4. The biggest issue for the Saints was a lack of pass rush, not because of effort but because of a disciplined rush strategy that kept their defensive ends from getting too far upfield. They were trying so hard to keep Hurts from breaking outside that they let Hurts stand in the pocket and have too much time to find receivers, more so in the first half. The Eagles converted 8 of 12 third downs in the first half (67 percent). There’s your game, folks. They were more tight in the second half,  but couldn’t generate any offensive flow to get back into the game. Hurts’ longest pass was a 33-yarder to Smith on 3rd-and-2. Everything else was relatively short.

5. Goedert, who just signed his blockbuster four-year extension, really has the potential to put up stats that match his new paycheck. The bobbled, one-handed catch for 14 yards to the New Orleans 13-yard-line in the second quarter was a catch that no other Eagles pass-catcher can make. He adds the physical element that this offense really needs. He also converted two 3rd-and-longs on the Eagles’ first touchdown drive, giving Hurts a reliable weapon when they face cornerbacks who can body up DeVonta Smith. He finished with 62 yards on five catches. 

6. I was a defender of Miles Sanders returning to the starting role, and he showed his explosive element on a 25-yard run in the first half, kicking into second gear in a way that Jordan Howard and Boston Scott can’t do. But there’s no defending the kid putting the ball on the ground and running out of bounds in the fourth quarter when he should have, and could have, stayed in bounds. His fumble led to the Saints’ only touchdown of the first half, and he nearly fumbled again in the second quarter but was fortunate to have the referees whistle forward progress to negate the turnover. Sanders assumed more carries in the second half after Howard left with what the team called a knee injury despite Howard landing hard on his shoulder after a 7-yard run and finished with 94 yards on 16 carrie. Overall, a good return for Sanders, but he needs to be smarter and protect the football.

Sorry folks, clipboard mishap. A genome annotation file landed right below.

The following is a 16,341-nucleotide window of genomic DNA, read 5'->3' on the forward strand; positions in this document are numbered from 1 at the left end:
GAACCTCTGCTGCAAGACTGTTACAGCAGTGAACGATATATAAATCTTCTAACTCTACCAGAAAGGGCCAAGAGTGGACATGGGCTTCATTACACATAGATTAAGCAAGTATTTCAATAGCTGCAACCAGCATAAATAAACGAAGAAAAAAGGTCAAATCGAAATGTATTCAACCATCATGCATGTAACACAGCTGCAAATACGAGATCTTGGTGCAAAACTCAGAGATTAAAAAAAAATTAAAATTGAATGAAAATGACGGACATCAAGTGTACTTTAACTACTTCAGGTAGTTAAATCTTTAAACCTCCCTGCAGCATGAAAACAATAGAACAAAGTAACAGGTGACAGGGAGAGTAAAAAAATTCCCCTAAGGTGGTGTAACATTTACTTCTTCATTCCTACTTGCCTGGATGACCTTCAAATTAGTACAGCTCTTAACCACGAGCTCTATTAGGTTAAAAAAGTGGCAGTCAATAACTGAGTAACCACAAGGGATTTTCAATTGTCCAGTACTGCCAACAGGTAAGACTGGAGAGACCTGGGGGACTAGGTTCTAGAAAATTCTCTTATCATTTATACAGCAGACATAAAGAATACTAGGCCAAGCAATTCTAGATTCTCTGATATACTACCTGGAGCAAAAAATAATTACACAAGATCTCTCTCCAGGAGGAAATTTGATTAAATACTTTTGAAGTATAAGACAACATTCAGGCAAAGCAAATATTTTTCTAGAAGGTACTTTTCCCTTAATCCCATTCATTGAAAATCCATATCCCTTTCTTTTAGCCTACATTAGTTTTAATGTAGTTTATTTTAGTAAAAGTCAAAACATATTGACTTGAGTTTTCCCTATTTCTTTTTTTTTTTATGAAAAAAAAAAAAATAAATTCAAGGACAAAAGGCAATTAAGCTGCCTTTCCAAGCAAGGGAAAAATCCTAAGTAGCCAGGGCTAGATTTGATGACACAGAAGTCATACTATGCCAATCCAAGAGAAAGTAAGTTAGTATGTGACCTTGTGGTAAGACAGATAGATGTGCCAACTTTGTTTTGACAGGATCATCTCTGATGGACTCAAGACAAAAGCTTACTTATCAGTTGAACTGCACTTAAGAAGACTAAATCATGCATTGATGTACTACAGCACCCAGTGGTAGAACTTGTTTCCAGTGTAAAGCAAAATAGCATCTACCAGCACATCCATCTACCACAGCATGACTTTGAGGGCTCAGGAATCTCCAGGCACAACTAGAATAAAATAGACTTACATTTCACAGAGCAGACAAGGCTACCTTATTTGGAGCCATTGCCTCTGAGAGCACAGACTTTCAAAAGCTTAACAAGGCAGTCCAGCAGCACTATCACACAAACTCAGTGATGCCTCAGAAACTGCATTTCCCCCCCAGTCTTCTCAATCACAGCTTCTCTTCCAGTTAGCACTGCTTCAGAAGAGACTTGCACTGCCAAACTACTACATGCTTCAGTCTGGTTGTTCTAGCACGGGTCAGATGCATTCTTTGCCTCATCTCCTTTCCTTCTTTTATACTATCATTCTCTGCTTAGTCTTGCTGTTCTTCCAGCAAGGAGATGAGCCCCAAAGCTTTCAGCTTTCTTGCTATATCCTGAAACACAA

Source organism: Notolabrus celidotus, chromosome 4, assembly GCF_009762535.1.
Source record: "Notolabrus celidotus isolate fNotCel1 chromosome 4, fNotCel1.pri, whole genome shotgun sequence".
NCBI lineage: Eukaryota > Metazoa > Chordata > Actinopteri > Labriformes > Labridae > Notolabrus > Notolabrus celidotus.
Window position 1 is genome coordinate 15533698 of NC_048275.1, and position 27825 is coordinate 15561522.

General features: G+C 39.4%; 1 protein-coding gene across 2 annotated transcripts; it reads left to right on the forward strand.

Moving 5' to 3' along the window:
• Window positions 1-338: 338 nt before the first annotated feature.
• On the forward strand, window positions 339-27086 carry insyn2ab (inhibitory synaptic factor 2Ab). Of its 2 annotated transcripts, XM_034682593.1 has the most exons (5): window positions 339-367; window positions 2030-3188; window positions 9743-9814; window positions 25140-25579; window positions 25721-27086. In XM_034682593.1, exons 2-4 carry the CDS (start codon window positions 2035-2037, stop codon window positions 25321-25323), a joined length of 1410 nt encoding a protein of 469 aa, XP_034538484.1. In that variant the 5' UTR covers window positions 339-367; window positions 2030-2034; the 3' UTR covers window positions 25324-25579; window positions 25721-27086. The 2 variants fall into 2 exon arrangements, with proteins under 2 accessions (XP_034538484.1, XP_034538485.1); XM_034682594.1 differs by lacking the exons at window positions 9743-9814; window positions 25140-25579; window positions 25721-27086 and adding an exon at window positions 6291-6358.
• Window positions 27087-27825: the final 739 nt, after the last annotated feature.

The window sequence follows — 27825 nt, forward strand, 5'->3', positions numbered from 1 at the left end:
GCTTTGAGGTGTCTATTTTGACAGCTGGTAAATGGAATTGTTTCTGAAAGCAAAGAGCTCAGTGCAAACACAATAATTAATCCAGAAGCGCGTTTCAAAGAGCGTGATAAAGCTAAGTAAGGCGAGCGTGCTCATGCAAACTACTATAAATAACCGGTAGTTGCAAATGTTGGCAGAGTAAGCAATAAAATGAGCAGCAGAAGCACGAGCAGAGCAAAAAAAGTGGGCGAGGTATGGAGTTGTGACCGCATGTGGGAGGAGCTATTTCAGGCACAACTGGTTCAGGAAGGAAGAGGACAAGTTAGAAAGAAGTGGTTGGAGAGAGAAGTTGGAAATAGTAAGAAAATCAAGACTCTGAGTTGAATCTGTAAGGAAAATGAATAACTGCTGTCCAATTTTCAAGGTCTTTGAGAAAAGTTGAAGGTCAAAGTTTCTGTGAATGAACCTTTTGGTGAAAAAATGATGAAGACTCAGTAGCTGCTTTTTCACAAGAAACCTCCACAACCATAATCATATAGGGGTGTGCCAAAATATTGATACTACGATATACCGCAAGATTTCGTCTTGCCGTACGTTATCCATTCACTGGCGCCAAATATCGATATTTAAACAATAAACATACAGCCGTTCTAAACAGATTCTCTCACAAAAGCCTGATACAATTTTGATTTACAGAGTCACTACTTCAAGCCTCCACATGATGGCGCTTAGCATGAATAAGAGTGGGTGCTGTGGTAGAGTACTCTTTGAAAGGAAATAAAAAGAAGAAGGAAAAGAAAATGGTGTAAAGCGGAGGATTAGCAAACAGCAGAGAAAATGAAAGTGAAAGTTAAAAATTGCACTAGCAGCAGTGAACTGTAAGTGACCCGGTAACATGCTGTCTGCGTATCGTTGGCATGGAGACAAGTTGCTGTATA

7. I won’t go too overboard about the Eagles’ defense. Yeah, it dominated, but the Eagles should have owned this Saints offense that didn’t have Alvin Kamara, left tackle Terron Armstead, right tackle Ryan Ramcyzk, and running back/receiver Ty Montgomery. That’s a lot of significant pieces for the Saints who weren’t on the field. Trevor Siemian is a decent quarterback who can win games, but he had very little protection from his patchwork offensive line and not much from the run game. He also made some throws that show you why he’s a backup. Mark Ingram fumbled. The kicker missed a PAT. Just ugly. But credit defensive coordinator Jonathan Gannon for smelling blood and sending the hounds on certain third downs, dialing up some exotic five- and six-man rushes. To his credit, he has blitzed more since the 2-4 start. The Eagles did exactly what they should have done against this kind of an offense.

8. Big props, though, to Darius Slay. The man who just likes to be called “Slay” literally slayed the Saints with a big pass breakup on third down and an interception return for a touchdown, his second touchdown in as many games and third defensive touchdown of the year. Some thought Slay had regressed last year when he struggled in matchups against Davante Adams and DK Metcalf, but Slay has been excellent this season and has a chance to make another Pro Bowl. The interception right before halftime was classic baiting, as he played off coverage and then jumped in front of Siemian’s pass for his third pick of the season, his most since 2018, the second of his three straight Pro Bowl seasons. The pass defense definitely loosened up after Slay exited to be examined for a head injury in the fourth quarter,

9. I don’t know Javon Hargave got flagged for a personal foul on Siemian in the fourth quarter. I’ve seen some bad calls, but that was one of the worst. I wouldn’t even know the coaching point for that. He kept his arms straight up in the air and barely touched Siemian.

10. Sean Payton is a great coach, but what was he thinking by kicking a field goal to make it 33-22 with 7 minutes, 14 seconds to play in the game? After the Brett Maher 28-yarder cut the deficit to 11, the Saints still needed to score on two possessions, and Maher had already missed a point-after attempt kick. The Saints have had kicker issues all season. Not sure why Payton thought he’d be able to get a touchdown, two-point conversion AND another field goal just to tie the game at that point in the fourth.

– Geoff Mosher (@geoffmoshernfl) is co-host of the “Inside the Birds” podcast and staff writer for